hot  /  reviews  /  videos  /  cblogs  /  qposts

Gravity Rush

 photo

Here's your first look at Kat in Hot Shots Golf 6


Aug 30
// Chris Carter
We already knew that Kat from Gravity Rush would be playable in the Vita's Japanese version of Hot Shots Golf 6, but now, compliments of Andriasang, we have a better look at her in-game model. It looks like she's c...
 photo

Kat from Gravity Rush playable in Hot Shots Golf on Vita


Aug 28
// Dale North
If you're anything like me, you're still playing Vita launch title Hot Shots Golf: World Invitational. Every day, folks. Errrr day, ya'll.  I don't expect you to be like me though, as I have some kind of strange videogam...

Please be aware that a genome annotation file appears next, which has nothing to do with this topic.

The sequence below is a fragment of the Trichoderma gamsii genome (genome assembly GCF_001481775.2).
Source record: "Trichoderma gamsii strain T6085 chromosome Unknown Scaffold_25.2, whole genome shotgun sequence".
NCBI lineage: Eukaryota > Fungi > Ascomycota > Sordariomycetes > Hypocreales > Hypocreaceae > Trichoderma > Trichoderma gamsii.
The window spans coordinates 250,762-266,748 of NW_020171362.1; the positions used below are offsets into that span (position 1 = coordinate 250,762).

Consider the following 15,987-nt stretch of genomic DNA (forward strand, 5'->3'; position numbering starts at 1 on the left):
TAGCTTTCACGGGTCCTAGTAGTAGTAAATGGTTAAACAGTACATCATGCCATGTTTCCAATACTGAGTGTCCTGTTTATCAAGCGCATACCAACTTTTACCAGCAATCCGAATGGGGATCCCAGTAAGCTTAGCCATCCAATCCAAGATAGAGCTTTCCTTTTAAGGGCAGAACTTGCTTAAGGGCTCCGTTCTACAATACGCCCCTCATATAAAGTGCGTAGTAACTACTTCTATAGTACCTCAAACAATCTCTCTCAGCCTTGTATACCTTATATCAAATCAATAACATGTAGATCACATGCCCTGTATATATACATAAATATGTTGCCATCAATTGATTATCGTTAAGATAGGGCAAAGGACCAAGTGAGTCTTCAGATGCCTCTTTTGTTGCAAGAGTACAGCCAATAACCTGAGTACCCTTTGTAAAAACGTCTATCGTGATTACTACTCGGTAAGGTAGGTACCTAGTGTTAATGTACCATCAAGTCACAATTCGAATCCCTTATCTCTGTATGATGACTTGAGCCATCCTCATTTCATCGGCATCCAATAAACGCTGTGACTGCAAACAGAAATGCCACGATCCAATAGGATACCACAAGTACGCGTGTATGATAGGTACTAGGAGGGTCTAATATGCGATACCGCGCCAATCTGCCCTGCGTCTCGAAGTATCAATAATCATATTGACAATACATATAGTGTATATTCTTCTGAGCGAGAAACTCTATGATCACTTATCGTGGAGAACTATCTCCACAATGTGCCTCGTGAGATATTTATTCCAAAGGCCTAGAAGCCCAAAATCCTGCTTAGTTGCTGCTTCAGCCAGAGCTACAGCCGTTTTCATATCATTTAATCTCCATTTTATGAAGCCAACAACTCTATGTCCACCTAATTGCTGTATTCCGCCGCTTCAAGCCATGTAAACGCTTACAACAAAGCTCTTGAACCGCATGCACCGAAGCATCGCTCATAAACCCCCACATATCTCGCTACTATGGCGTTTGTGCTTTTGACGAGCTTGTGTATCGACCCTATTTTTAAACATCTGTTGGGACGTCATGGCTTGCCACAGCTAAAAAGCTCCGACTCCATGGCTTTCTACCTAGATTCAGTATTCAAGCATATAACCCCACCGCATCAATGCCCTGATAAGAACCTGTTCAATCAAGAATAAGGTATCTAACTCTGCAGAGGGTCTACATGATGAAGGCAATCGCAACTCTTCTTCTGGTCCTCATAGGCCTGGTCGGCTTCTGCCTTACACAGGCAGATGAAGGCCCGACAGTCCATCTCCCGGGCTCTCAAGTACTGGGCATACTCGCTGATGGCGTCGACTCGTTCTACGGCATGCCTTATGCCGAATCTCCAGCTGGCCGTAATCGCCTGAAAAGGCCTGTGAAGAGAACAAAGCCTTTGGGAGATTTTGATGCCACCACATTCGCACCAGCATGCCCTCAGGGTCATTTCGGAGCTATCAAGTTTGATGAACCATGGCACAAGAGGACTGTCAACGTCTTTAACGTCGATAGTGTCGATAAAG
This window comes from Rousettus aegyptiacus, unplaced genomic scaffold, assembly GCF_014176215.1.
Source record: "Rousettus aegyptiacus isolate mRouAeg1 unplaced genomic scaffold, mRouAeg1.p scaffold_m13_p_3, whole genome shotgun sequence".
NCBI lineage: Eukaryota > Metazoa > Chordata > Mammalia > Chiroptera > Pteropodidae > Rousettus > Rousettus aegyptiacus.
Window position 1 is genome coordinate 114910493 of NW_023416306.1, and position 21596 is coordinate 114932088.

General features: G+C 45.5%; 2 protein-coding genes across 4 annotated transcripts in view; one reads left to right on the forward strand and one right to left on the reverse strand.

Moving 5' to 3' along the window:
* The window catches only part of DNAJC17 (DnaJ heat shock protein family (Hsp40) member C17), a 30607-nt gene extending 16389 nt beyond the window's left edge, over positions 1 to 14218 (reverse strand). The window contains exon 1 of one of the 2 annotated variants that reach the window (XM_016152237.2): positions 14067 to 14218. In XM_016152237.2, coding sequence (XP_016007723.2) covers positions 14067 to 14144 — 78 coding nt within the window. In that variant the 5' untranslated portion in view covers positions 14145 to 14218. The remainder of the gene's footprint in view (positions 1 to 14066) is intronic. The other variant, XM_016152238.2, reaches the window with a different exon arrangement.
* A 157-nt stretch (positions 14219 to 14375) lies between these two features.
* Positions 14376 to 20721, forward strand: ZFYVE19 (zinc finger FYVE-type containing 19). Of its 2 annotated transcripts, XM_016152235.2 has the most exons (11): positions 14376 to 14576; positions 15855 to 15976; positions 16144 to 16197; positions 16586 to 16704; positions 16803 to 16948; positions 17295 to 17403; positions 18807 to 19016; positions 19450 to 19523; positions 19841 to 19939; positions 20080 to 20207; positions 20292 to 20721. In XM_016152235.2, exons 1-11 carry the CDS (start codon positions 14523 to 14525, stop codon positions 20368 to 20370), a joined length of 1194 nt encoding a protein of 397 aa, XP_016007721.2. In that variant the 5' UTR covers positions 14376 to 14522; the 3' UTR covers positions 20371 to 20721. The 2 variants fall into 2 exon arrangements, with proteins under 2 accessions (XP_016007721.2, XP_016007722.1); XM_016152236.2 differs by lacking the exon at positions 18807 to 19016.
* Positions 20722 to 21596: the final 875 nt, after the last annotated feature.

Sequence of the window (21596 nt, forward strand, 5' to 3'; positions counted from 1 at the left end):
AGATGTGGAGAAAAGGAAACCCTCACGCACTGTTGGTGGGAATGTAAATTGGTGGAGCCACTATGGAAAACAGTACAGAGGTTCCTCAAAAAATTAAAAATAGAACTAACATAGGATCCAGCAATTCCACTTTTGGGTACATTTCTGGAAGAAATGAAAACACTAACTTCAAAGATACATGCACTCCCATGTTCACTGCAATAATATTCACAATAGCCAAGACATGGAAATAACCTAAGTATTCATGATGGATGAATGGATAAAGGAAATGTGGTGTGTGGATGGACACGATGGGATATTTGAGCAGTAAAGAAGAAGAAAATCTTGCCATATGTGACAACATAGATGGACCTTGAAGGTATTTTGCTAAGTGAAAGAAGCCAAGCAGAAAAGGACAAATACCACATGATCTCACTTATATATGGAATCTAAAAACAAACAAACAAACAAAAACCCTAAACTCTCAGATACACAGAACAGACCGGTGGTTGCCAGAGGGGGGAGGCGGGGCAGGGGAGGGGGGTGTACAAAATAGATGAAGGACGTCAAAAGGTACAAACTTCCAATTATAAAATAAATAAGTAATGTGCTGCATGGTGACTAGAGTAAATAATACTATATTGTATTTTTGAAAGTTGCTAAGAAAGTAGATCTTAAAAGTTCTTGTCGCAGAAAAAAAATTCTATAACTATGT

photo

Amazon: Get Gravity Rush, screen guard free with PS Vita


Jul 30
// Dale North
Don't have a PlayStation Vita yet? Well, if you're thinking about getting one, you're going to need to think about getting Gravity Rush with it. Jim didn't love it, but I still say it's a game you need to play on the Vita. If...

Review: Gravity Rush

May 24 // Jim Sterling